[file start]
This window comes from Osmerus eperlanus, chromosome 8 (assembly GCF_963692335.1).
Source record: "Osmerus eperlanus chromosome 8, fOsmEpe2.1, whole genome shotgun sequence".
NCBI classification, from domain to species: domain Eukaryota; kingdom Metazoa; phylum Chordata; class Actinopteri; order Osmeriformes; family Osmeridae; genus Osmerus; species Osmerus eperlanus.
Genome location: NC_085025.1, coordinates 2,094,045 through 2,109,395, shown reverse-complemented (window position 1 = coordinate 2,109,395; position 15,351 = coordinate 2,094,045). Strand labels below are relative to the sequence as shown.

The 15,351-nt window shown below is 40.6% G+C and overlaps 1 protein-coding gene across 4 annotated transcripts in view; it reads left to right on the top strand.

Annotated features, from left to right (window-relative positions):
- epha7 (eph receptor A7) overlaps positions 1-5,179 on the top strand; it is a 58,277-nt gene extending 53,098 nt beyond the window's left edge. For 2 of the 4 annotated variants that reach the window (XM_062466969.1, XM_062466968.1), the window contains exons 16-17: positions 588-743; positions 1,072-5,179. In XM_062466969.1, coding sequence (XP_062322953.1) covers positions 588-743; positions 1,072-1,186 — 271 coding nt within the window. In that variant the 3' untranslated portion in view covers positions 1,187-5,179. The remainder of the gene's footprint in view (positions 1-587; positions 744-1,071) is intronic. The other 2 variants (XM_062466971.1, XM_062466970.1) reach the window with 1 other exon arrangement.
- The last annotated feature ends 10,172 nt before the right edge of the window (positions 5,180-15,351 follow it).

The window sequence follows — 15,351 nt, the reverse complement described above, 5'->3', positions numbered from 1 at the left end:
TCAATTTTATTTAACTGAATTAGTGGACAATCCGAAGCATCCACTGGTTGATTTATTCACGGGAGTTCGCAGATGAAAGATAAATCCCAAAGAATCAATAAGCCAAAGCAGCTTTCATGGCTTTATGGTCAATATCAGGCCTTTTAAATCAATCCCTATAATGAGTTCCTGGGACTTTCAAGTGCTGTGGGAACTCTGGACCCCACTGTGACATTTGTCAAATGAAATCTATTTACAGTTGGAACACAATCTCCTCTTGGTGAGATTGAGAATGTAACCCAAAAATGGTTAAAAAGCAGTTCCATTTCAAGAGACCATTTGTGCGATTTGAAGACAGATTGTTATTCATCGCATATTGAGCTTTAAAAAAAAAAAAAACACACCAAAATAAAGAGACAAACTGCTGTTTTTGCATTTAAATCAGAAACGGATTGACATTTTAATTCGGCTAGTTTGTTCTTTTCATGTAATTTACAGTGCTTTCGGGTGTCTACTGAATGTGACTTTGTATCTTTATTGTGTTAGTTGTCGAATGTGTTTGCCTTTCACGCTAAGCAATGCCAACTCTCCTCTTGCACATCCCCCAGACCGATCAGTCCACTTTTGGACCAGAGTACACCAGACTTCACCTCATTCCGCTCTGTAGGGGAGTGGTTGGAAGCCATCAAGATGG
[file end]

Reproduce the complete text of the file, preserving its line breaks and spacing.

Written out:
This window comes from Osmerus eperlanus, chromosome 8 (assembly GCF_963692335.1).
Source record: "Osmerus eperlanus chromosome 8, fOsmEpe2.1, whole genome shotgun sequence".
NCBI classification, from domain to species: domain Eukaryota; kingdom Metazoa; phylum Chordata; class Actinopteri; order Osmeriformes; family Osmeridae; genus Osmerus; species Osmerus eperlanus.
Genome location: NC_085025.1, coordinates 2,094,045 through 2,109,395, shown reverse-complemented (window position 1 = coordinate 2,109,395; position 15,351 = coordinate 2,094,045). Strand labels below are relative to the sequence as shown.

The 15,351-nt window shown below is 40.6% G+C and overlaps 1 protein-coding gene across 4 annotated transcripts in view; it reads left to right on the top strand.

Annotated features, from left to right (window-relative positions):
- epha7 (eph receptor A7) overlaps positions 1-5,179 on the top strand; it is a 58,277-nt gene extending 53,098 nt beyond the window's left edge. For 2 of the 4 annotated variants that reach the window (XM_062466969.1, XM_062466968.1), the window contains exons 16-17: positions 588-743; positions 1,072-5,179. In XM_062466969.1, coding sequence (XP_062322953.1) covers positions 588-743; positions 1,072-1,186 — 271 coding nt within the window. In that variant the 3' untranslated portion in view covers positions 1,187-5,179. The remainder of the gene's footprint in view (positions 1-587; positions 744-1,071) is intronic. The other 2 variants (XM_062466971.1, XM_062466970.1) reach the window with 1 other exon arrangement.
- The last annotated feature ends 10,172 nt before the right edge of the window (positions 5,180-15,351 follow it).

The window sequence follows — 15,351 nt, the reverse complement described above, 5'->3', positions numbered from 1 at the left end:
TCAATTTTATTTAACTGAATTAGTGGACAATCCGAAGCATCCACTGGTTGATTTATTCACGGGAGTTCGCAGATGAAAGATAAATCCCAAAGAATCAATAAGCCAAAGCAGCTTTCATGGCTTTATGGTCAATATCAGGCCTTTTAAATCAATCCCTATAATGAGTTCCTGGGACTTTCAAGTGCTGTGGGAACTCTGGACCCCACTGTGACATTTGTCAAATGAAATCTATTTACAGTTGGAACACAATCTCCTCTTGGTGAGATTGAGAATGTAACCCAAAAATGGTTAAAAAGCAGTTCCATTTCAAGAGACCATTTGTGCGATTTGAAGACAGATTGTTATTCATCGCATATTGAGCTTTAAAAAAAAAAAAAACACACCAAAATAAAGAGACAAACTGCTGTTTTTGCATTTAAATCAGAAACGGATTGACATTTTAATTCGGCTAGTTTGTTCTTTTCATGTAATTTACAGTGCTTTCGGGTGTCTACTGAATGTGACTTTGTATCTTTATTGTGTTAGTTGTCGAATGTGTTTGCCTTTCACGCTAAGCAATGCCAACTCTCCTCTTGCACATCCCCCAGACCGATCAGTCCACTTTTGGACCAGAGTACACCAGACTTCACCTCATTCCGCTCTGTAGGGGAGTGGTTGGAAGCCATCAAGATGG